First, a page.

Social, Demographic, and Health Outcomes in the 10 Years Following Adolescent Depression

-Full report-


  • Kiyuri Naicker, M.Sc.
  • Nancy L. Galambos, Ph.D.
  • Yiye Zeng, M.Sc.
  • Ambikaipakan Senthilselvan, Ph.D.
  • Ian Colman, Ph.D.

Published: March 15th, 2013in the Journal of Adolescent Health

Report Intro/Brief:
Little attention has been paid to the sociodemographic profiles of depressed youth during the vulnerable transition from adolescence to early adulthood. This study aimed to determine and describe the social, demographic, and health outcomes of adolescent depression during a 10-year period of transition into early adulthood, using a population-based cohort of Canadian teenagers.

Depression status on 1,027 adolescents aged 16–17 years was ascertained from the National Population Health Survey. Social and health outcomes (i.e., employment status, marital status, personal income, education, social support, self-perceived stress, heavy drinking, smoking, migraine headaches, adult depression, antidepressant use, self-rated health, and physical activity) were measured every 2 years until the ages of 26–27 years. Logistic regression was combined with a generalized linear mixed-model approach to determine the odds of health and social outcomes in depressed versus nondepressed adolescents.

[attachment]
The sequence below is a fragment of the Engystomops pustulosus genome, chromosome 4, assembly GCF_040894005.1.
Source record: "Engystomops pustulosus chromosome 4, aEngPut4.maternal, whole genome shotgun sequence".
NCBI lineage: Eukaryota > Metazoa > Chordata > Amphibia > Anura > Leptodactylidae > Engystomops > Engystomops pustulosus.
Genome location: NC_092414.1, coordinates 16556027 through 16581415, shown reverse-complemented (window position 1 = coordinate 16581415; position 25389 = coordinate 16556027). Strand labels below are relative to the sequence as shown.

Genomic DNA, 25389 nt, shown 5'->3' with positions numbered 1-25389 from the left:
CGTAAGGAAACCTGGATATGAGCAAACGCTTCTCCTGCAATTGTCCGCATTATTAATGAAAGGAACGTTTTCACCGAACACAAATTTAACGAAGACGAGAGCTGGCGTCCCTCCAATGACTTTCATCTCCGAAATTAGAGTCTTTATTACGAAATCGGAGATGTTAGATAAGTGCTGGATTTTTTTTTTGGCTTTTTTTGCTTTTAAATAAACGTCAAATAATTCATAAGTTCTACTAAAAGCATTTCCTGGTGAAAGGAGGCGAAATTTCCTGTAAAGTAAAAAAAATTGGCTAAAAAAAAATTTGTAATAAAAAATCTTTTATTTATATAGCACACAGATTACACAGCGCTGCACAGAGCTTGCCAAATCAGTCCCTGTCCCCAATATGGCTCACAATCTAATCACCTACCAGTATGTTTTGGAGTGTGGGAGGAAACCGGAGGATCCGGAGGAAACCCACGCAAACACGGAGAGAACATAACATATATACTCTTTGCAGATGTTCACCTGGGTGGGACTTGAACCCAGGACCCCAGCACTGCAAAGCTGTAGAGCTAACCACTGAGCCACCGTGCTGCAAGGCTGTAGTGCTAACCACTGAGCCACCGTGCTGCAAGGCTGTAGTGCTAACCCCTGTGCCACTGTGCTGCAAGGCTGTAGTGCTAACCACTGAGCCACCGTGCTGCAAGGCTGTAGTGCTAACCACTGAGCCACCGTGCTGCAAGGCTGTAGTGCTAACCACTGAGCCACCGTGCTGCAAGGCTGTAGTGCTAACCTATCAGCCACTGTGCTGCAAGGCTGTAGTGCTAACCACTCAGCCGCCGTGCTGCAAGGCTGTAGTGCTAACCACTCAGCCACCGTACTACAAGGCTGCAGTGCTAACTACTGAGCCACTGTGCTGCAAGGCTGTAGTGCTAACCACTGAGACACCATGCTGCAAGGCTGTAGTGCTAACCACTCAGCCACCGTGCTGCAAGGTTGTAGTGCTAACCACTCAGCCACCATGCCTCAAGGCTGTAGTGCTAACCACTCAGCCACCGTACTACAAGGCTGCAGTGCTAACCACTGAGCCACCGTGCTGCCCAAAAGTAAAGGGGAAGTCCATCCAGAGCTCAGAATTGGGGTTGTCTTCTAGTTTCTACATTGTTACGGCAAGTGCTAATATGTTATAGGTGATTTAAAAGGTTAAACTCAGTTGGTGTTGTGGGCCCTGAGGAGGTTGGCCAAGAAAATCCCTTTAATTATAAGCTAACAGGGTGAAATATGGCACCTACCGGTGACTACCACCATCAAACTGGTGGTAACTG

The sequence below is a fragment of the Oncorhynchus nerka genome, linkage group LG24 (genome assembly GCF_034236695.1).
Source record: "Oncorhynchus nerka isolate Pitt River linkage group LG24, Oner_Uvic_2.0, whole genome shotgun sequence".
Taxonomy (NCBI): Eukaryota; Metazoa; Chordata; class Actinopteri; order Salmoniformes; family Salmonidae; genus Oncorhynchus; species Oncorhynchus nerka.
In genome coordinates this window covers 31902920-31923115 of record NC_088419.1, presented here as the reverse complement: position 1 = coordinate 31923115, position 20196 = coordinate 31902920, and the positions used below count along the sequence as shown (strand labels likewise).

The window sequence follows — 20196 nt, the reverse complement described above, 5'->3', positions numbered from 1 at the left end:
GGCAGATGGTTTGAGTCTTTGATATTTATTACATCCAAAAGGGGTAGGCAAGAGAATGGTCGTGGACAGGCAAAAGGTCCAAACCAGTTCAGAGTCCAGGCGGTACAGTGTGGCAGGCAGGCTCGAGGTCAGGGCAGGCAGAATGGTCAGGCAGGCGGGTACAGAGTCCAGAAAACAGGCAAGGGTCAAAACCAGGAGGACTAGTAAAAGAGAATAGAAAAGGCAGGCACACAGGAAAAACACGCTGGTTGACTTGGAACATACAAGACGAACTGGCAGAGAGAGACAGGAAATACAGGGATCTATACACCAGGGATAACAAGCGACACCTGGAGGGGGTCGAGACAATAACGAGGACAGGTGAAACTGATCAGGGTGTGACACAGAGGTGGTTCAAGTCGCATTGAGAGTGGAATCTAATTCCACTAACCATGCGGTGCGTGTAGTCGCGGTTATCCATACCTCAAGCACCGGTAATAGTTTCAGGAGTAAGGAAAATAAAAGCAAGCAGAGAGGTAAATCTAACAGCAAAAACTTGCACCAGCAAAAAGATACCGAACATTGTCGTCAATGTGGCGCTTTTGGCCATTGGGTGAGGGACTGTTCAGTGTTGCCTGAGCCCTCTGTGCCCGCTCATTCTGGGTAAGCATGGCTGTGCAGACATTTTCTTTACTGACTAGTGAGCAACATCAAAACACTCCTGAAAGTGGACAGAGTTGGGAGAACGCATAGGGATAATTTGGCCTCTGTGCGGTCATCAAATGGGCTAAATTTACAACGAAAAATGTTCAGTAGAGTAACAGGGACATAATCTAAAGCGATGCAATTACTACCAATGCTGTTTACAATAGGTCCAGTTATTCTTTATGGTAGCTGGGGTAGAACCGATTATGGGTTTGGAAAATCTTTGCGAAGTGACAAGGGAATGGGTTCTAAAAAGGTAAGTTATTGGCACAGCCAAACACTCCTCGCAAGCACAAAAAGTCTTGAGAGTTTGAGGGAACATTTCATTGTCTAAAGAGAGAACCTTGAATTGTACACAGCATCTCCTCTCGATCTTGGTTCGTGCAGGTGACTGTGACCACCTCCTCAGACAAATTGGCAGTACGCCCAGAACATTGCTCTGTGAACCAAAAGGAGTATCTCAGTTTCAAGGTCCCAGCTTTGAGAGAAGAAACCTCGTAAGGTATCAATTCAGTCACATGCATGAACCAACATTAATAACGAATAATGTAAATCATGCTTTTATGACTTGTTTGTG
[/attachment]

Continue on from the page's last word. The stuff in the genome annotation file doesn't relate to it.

Proximal effects of adolescent depression were observed (at ages 18–19) on all outcomes with the exception of physical activity. Significant effects that persisted after 10 years included depression recurrence, higher severity of symptoms, migraine headaches, poor self-rated health, and low levels of social support. Adolescent depression did not appear to significantly affect employment status, personal income, marital status, or educational attainment.


The transition from adolescence to adulthood is a particularly vulnerable period due to educational, employment, and social changes that may be occurring. The results of this study indicate that the onset of depression during adolescence may be indicative of problems of adaptation that persist at least a decade into early adulthood.”
-from the abstract


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